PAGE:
ISLAMABAD: Special Assistant to the Prime Minister (SAPM) on Health, Dr Zafar Mirza recently stated that thousands of testing kits had been arranged from multiple sources and hoped that no more kits would be required in future.
In a positive sign, all the seven suspected patients of novel coronavirus (NCV) were finally found to be completely safe on a day testing kits for the deadly disease reached Pakistan, as per sources.
“Just after getting the kits we decided to test all seven suspects who were kept in isolation wards of hospitals in Karachi, Multan and other cities,” he said. “Fortunately tests of all seven patients were found negative due to which we can surely say that there is no suspect of NCV in Pakistan.”
The testing kits would be provided wherever they were required, Mirza said, adding that now the National Institute of Health had become self-sufficient in diagnosis. Earlier samples were being sent abroad to confirm if suspected patients were infected with NCV or not.
It is pertinent to mention here that an outbreak of NCV has been observed recently in Wuhan city of China. As the mortality rate, in confirmed cases, was around three per cent so panic has been triggered across the globe. There were around 500 Pakistani students in Wuhan but the government has decided not to bring them back to avoid chances of transmission of virus in Pakistan.
Meanwhile, the World Health Organisation (WHO) Pakistan has provided technical guidance and tools for screening along with laboratory support for management of NCV cases at federal and provincial levels, according to an official statement.
Moreover the organisation has provided infrared thermo guns which measure the temperature without touching the individual to identify suspected cases of novel coronavirus.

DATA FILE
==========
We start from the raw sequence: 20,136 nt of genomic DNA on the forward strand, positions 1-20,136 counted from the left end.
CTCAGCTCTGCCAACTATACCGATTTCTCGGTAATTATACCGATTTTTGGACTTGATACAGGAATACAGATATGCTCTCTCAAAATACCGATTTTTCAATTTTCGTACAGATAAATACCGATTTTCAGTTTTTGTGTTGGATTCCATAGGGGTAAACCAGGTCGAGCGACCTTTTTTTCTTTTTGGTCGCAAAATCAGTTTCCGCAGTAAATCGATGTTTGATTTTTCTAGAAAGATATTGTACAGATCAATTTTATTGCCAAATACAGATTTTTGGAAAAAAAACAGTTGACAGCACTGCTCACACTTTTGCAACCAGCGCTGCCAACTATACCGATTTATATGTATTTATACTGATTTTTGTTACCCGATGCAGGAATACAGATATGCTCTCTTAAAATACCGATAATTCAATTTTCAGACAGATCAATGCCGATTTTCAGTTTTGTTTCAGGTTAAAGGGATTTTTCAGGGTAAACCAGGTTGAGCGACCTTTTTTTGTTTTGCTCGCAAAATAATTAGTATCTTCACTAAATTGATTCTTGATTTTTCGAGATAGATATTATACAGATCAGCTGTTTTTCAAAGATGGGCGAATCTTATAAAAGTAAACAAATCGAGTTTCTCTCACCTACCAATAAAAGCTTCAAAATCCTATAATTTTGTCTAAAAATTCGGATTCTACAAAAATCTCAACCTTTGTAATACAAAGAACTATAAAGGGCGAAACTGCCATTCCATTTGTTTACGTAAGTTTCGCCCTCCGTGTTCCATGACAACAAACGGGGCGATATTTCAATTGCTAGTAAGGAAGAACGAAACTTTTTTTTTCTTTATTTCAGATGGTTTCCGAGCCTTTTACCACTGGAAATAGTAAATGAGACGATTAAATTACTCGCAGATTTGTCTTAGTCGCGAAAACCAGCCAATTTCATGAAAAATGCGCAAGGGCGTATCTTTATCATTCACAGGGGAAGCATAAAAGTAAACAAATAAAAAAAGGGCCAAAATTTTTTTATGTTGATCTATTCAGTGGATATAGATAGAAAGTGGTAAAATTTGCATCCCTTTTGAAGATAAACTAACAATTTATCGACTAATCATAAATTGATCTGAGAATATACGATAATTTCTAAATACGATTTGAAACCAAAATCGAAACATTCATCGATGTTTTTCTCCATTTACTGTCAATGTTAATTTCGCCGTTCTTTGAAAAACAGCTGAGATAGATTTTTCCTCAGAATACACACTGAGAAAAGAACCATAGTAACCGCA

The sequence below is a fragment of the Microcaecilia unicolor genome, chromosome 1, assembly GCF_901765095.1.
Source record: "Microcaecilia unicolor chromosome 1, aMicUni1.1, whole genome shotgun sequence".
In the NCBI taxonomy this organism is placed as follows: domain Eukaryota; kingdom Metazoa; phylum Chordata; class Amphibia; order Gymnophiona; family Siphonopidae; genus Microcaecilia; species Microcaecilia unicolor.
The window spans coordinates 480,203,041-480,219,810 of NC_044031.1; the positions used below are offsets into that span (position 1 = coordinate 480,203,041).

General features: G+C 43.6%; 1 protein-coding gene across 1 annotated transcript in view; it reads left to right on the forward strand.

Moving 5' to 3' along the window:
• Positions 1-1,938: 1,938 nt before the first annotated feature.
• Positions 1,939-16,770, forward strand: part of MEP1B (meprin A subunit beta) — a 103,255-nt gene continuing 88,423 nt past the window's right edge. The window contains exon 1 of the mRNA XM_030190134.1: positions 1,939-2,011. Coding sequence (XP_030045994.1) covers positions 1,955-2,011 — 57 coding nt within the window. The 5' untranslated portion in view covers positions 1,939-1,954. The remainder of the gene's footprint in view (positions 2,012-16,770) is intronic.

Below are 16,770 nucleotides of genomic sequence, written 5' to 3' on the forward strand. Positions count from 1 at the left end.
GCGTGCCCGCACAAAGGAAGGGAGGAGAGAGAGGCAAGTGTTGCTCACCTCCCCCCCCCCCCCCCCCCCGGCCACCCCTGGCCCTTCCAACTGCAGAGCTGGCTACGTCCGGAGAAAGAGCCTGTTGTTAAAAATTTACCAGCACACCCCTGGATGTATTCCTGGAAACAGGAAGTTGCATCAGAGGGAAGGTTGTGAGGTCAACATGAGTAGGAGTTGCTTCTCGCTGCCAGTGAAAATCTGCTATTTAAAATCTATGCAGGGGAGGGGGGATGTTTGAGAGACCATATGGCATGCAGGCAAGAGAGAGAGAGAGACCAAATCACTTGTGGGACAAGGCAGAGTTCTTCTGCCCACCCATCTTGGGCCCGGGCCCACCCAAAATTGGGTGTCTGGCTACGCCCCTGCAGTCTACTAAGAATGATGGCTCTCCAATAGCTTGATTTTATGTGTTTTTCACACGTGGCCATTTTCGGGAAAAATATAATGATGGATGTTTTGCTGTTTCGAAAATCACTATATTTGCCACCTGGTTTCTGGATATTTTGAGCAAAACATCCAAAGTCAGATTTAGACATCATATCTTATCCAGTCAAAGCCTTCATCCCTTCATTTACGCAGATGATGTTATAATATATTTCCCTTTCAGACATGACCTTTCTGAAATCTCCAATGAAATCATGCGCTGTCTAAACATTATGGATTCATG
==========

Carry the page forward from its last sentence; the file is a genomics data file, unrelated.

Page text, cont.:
“We are very much impressed and appreciate preparedness for NCV in Pakistan by government of Pakistan and Ministry of Health and WHO is continuously committed to support the government in responding to this public health emergency of international concern,” said Dr Palitha Mahipala, WHO representative in Pakistan.
According to the statement, the WHO has also provided personal protective equipment, including surgical gloves, masks, hand sanitisers, gowns, goggles, liquid soap and other supplies to the Directorate of Central Health Establishment in the Ministry of National Health Services. The WHO has established a strategic health operations and communication room for emergency response.
In addition, the WHO has also provided information materials like flyers and leaflets to raise awareness of air travellers and general masses about the prevention and control of coronavirus.
By providing personal protective equipment and technical guidance, the WHO was also supporting establishment of isolation wards at the Pakistan Institute of Medical Sciences, Islamabad; Services Hospital, Lahore; Allama Iqbal Memorial Hospital, Sialkot; Nishtar Hospital, Multan; Benazir Shaheed Hospital, Rawalpindi; Jinnah Postgraduate Medical University, Karachi; Khyber Medical University, Peshawar; DHQ Hospital, Gwadar; and Sheikh Zaid Hospital, Quetta.
The WHO was collaborating with the health ministry for establishment of health desks at the ports of entry (PoE), at Islamabad, Karachi, Lahore and Quetta airports, to equip them with skilled human resource and information material to provide information to the travellers about safety measures on how to protect themselves and others. Screening of travellers in the areas along the border with China would start once the border was open, Mirza informed.
The WHO was also facilitating acquisition of laboratory testing material and helping in PoE assessment for preparedness for case management, infection prevention and control along with surveillance, told Zafar Mirza.
According to the statement, under the leadership of Dr Zafar Mirza, the WHO was closely working with the health ministry to make timely interventions keeping in view the fast-changing situation. A high-level committee with senior most inter-sectoral and provincial representation has also been constituted for a national executive oversight. The Emergency Operations Centre has been activated in the National Institute of Health, which is the focal point for international health regulations in Pakistan.